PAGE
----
Ontario has made headlines in personal injury law with Bill 118 receiving Royal Assent in December 2020. Bill 118, known as the Occupier’s Liability Amendment Act, was designed to limit liability for slip and falls, amending the time limit to file a claim and mandating a written notice. These amendments are expected to have a significant impact on litigation, insurance, and client relationships as we adjust to the short time limit to report a claim and the written notice requirement. What happens if a plaintiff misses the two-month time limit? What public policy considerations will courts consider through this new lens? Will there be a big boom in litigation during the transition period? Does this change place plaintiffs at a disadvantage?
• Review both the short- and long-term impacts of Bill 118
• Discuss best practices in preparing yourself and your team for the change in slip-and-fall claims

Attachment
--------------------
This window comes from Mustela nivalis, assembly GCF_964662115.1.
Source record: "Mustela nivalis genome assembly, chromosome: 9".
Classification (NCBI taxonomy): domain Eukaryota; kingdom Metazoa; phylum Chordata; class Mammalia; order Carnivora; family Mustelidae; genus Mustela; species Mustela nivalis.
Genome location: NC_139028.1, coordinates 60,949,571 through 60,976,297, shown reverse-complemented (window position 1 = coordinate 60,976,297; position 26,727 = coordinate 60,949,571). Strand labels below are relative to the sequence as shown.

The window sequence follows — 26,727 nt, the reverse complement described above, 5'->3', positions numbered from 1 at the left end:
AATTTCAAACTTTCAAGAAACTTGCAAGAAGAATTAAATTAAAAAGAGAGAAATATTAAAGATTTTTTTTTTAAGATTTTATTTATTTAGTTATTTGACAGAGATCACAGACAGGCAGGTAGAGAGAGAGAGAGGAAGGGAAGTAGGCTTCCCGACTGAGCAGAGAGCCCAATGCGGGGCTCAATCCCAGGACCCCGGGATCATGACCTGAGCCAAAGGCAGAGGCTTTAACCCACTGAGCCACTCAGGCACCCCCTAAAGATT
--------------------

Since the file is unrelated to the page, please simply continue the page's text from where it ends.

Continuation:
• Learn how to navigate the impact Bill 118 will have on the courts
• Explore ways to prepare your client for these new requirements
Rachel Radomski is a lawyer at Bogoroch & Associates LLP. Rachel attended Western University where she obtained a Bachelor of Arts degree in 2009 and her Juris Doctor in 2012. Rachel was called to the Ontario Bar in 2013.
William Harding earned his law degree from Queen’s University. While studying at Queen’s, William served as a volunteer caseworker, helping members of the local community with their legal problems. William was awarded the McDougal-Watson Memorial...
Ava started with Thomson Rogers in 2018 as an articling student and joined the firm as an associate in 2019. Prior to joining Thomson Rogers, Ava spent some time working at a boutique insurance defence firm. Currently, her practice focuses on...